Prior to AD1970 Dr. Payne had studied echolocation (i.e., “sonar”) in bats, as well as auditory localization in owls, so (biologically speaking) he had “ears to hear” how animals use vocalized sounds to send and receive information to others of their own kind. Some of Dr. Payne’s work was shared with his wife (married AD1960; divorced AD1985), Katharine Boynton Payne, who noticed the predictable patterns of humpback whale-song, such as “rhymes”.  Acoustical research included spectrograms of whale vocalizations, portraying sound peaks, valleys, and gaps—somewhat (according to her) like musical “melodies” and “rhythms”.

To this day, apparently, “Songs of the Humpback Whale” is the best-selling nature sound recording, commercially speaking. The sensation-causing album (“Songs of the Humpback Whale”) presented diverse whale vocalizations (i.e., “whale songs”) that surprised many, promptly selling more than 100,000 copies.

Some of Dr. Payne’s research on whale-song appeared early, published in SCIENCE magazine, as follows:

(1) Humpback whales ( Megaptera novaeangliae ) produce a series of beautiful and varied sounds for a period of 7 to 30 minutes and then repeat the same series with considerable precision. We call such a performance “singing” and each repeated series of sounds a “song.”

(2) All prolonged sound patterns (recorded so far) of this species are in song form, and each individual adheres to its own song type.

(3) There seem to be several song types around which whales construct their songs, but individual variations are pronounced (there is only a very rough species-specific song pattern).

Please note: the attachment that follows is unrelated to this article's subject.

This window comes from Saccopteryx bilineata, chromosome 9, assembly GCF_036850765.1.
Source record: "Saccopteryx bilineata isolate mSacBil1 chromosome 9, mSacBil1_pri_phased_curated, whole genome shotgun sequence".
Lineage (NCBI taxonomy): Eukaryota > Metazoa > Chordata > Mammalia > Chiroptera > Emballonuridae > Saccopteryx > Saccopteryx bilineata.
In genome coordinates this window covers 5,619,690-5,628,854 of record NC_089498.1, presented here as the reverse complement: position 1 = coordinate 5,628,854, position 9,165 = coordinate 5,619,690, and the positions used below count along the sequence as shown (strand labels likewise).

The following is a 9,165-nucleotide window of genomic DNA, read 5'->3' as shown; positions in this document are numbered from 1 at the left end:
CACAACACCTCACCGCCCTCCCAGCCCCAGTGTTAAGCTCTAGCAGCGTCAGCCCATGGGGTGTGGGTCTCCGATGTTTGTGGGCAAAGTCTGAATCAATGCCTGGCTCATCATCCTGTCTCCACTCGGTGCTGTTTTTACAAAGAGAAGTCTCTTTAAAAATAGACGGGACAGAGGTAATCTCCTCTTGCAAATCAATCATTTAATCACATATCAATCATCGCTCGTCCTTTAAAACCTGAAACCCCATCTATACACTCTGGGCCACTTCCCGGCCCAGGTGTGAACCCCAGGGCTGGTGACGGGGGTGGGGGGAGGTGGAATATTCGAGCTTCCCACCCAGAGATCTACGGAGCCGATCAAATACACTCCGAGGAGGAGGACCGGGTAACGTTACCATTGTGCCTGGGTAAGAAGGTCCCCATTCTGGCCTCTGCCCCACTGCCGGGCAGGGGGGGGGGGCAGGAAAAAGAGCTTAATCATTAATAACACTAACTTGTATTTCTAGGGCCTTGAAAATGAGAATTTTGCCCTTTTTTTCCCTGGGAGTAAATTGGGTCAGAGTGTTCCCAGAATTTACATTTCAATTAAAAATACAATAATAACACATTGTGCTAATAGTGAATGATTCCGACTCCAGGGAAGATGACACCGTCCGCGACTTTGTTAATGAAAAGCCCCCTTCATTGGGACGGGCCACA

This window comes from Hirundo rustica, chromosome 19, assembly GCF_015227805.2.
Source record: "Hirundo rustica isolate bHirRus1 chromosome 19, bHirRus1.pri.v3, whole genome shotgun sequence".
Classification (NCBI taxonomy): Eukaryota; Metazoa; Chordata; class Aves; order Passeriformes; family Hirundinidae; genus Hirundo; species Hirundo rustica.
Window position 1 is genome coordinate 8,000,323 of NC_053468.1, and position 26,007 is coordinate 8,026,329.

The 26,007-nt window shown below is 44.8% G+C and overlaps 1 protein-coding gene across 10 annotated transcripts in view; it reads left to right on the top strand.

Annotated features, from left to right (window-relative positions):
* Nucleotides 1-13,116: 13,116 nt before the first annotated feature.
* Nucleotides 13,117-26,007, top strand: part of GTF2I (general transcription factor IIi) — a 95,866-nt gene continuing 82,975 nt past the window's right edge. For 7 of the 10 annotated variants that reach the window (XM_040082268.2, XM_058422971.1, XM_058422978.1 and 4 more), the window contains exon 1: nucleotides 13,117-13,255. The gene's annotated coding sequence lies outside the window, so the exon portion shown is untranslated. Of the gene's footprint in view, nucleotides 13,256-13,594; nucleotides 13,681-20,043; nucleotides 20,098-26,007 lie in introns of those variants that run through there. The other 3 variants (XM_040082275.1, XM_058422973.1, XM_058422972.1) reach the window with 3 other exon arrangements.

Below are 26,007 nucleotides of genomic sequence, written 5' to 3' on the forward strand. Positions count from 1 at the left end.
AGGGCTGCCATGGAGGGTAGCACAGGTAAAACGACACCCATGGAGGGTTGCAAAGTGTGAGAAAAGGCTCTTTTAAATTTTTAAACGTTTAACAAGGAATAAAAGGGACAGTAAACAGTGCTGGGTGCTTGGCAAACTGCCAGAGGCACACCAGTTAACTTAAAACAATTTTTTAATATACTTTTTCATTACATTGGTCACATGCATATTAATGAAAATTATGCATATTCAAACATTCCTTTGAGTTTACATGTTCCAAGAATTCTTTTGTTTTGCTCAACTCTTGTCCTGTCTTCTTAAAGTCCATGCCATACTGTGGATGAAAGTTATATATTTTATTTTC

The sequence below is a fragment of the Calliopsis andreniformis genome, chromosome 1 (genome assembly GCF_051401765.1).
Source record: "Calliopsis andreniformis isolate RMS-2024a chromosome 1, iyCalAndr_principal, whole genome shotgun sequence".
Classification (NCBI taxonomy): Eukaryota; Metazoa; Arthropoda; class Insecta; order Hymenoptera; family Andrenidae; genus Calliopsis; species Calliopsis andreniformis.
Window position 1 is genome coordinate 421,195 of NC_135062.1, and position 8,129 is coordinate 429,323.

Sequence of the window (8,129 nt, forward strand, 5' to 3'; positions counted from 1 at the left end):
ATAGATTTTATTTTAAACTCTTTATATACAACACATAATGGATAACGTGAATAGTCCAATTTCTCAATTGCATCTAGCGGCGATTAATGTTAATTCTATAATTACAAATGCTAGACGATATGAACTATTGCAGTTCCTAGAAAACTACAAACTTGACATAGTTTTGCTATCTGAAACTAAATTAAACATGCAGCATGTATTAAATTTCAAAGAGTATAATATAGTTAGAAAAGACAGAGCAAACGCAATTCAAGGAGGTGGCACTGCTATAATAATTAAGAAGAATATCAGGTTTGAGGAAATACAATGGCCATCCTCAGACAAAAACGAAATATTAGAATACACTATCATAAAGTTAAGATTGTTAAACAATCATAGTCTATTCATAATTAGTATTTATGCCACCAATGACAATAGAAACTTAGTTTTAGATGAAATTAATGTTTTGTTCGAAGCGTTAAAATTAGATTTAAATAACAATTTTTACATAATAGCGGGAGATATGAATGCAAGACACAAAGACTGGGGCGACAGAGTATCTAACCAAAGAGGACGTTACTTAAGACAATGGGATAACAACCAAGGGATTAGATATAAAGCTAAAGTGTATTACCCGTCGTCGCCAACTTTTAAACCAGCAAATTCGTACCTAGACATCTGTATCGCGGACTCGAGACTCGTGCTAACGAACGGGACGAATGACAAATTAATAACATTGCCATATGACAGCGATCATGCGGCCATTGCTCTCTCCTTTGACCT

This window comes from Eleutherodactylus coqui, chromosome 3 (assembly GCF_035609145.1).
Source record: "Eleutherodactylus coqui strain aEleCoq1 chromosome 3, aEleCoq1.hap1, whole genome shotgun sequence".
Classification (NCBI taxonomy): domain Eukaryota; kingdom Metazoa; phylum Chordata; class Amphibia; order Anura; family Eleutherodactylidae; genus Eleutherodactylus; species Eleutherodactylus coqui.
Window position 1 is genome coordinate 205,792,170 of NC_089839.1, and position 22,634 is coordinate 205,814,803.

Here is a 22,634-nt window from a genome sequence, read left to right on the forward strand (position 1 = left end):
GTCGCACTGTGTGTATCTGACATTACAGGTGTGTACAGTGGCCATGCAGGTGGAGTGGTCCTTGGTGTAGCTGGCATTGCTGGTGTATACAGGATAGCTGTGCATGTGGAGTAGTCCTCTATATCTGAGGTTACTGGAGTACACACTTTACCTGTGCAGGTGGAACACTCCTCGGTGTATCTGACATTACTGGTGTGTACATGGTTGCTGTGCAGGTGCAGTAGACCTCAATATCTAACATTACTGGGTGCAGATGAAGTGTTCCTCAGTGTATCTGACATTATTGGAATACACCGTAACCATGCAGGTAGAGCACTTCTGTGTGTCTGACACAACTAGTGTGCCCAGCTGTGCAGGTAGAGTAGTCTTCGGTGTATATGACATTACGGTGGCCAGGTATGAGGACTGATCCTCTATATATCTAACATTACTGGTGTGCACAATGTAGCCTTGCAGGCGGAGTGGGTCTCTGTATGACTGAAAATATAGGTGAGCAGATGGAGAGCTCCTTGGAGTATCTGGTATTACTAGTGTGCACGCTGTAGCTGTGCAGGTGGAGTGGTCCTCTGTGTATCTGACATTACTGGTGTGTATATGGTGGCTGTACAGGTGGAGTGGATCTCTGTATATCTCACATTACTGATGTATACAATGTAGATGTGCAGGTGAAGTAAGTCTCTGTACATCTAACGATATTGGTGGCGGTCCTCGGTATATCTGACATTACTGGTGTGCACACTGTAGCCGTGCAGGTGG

(4) Songs are repeated without any obvious pause between them; thus song sessions may continue for several hours.

(5) The sequence of themes in successive songs by the same individual is the same. Although the number of phrases per theme varies, no theme is ever completely omitted in our sample.

(6) Loud sounds in the ocean, for example dynamite blasts, do not seem to affect the whale’s songs.

(7) The sex of the performer of any of the songs we have studied is unknown.

(8) The function of the songs is unknown.

[Quoting from Roger S. Payne & Scott McVay, “Songs of Humpback Whales”, SCIENCE, 173(3997):585-597 (August 13th 1971).]

humpback whales.ScienceAlert-photo

HUMPBACK WHALES (ScienceAlert photo)

Dr. Payne eventually suggested that both Blue Whales and “fin whales” (a category of baleen whales also called “finback whales” or “rorqual whales”, which include the Common Rorqual, a/k/a “herring whale” and “razorback whale”) could send communicative sounds, underwater, across an entire ocean, and this phenomenon has been since confirmed by research.

Payne later collaborated with IMAX to produce a unique movie, “Whales:  An Unforgettable Journey”.

Others, of course, have joined in the research, studying humpback whale-song in the Atlantic Ocean.

For example, Howard E. Winn and Lois King K. Winn, both at the University of Rhode Island, summarized some of their research as follows: